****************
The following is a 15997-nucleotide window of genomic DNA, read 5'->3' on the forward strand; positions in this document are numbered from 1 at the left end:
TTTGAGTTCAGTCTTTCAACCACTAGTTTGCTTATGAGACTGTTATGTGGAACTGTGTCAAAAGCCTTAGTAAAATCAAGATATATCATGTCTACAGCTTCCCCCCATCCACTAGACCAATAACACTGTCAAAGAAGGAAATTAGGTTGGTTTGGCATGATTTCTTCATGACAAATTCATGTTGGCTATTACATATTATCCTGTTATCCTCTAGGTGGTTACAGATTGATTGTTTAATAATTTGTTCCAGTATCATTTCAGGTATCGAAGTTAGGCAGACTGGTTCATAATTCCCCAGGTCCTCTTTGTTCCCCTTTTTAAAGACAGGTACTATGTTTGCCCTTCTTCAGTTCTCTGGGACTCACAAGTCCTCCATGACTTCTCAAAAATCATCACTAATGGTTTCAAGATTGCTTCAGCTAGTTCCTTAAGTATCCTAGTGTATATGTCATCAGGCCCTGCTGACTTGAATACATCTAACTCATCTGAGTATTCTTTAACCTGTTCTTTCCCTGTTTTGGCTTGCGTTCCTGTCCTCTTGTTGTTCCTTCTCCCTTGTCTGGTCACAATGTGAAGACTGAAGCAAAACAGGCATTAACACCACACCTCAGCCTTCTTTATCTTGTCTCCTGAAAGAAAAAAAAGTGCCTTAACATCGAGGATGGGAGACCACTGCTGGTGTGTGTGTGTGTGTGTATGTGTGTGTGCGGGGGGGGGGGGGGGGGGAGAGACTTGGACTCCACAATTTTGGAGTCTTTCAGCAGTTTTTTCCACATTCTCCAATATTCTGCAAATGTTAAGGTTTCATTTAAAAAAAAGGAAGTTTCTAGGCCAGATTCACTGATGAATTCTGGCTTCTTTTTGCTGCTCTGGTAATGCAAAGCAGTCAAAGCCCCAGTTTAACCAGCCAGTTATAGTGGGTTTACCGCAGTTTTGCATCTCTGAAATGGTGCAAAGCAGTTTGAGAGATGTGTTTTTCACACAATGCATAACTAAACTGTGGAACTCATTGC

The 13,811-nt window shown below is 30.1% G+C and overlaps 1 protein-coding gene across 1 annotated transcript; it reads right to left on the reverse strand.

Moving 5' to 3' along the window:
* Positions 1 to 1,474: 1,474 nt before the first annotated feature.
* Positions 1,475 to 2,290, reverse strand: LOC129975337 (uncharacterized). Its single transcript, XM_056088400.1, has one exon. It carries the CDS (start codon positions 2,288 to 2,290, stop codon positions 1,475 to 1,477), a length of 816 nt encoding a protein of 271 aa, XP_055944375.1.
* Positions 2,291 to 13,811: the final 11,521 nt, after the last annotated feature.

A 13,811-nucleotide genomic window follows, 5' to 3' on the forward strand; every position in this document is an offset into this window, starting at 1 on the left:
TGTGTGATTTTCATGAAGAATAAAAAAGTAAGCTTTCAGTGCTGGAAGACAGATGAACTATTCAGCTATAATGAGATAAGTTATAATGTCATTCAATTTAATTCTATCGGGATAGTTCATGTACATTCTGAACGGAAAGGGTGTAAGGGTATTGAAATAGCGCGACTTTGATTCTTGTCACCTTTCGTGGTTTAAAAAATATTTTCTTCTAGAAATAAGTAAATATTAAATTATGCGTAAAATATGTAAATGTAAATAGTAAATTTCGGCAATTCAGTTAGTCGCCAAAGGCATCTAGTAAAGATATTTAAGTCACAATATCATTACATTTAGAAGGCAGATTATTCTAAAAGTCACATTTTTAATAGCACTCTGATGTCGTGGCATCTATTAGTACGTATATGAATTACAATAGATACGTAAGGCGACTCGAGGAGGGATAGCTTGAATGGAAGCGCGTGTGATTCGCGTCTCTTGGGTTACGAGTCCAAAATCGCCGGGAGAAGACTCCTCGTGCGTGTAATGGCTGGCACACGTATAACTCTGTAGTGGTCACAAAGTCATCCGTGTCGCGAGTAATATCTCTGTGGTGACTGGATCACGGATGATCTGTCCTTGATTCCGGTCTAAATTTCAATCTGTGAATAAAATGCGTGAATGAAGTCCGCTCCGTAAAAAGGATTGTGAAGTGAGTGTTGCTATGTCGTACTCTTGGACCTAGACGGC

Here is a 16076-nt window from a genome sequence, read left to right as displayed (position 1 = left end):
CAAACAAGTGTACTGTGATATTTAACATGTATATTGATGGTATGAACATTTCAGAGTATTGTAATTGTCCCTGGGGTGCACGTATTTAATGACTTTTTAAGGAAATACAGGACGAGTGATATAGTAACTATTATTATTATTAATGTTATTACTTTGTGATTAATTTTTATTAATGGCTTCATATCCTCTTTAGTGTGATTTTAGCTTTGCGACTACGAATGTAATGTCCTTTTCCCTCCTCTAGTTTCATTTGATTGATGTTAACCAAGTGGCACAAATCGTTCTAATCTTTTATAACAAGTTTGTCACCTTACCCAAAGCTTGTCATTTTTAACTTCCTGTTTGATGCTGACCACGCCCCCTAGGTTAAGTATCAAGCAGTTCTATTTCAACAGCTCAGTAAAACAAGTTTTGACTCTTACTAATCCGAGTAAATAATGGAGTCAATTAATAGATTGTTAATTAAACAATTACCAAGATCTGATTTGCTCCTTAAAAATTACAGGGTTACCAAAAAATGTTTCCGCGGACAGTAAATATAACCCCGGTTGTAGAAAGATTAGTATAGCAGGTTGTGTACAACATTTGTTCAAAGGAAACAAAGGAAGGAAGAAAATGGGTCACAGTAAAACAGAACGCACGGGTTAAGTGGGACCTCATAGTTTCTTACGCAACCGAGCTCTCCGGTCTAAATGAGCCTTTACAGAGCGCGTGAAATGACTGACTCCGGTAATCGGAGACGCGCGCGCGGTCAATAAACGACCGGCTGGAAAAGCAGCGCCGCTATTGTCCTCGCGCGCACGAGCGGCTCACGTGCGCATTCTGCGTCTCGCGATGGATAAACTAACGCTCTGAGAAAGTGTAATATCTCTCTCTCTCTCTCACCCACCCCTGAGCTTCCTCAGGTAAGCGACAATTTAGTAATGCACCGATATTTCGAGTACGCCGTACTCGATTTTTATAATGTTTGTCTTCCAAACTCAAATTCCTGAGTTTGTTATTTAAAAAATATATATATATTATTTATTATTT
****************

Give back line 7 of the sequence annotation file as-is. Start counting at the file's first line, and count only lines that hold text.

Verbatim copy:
* Positions 2,291 to 13,811: the final 11,521 nt, after the last annotated feature.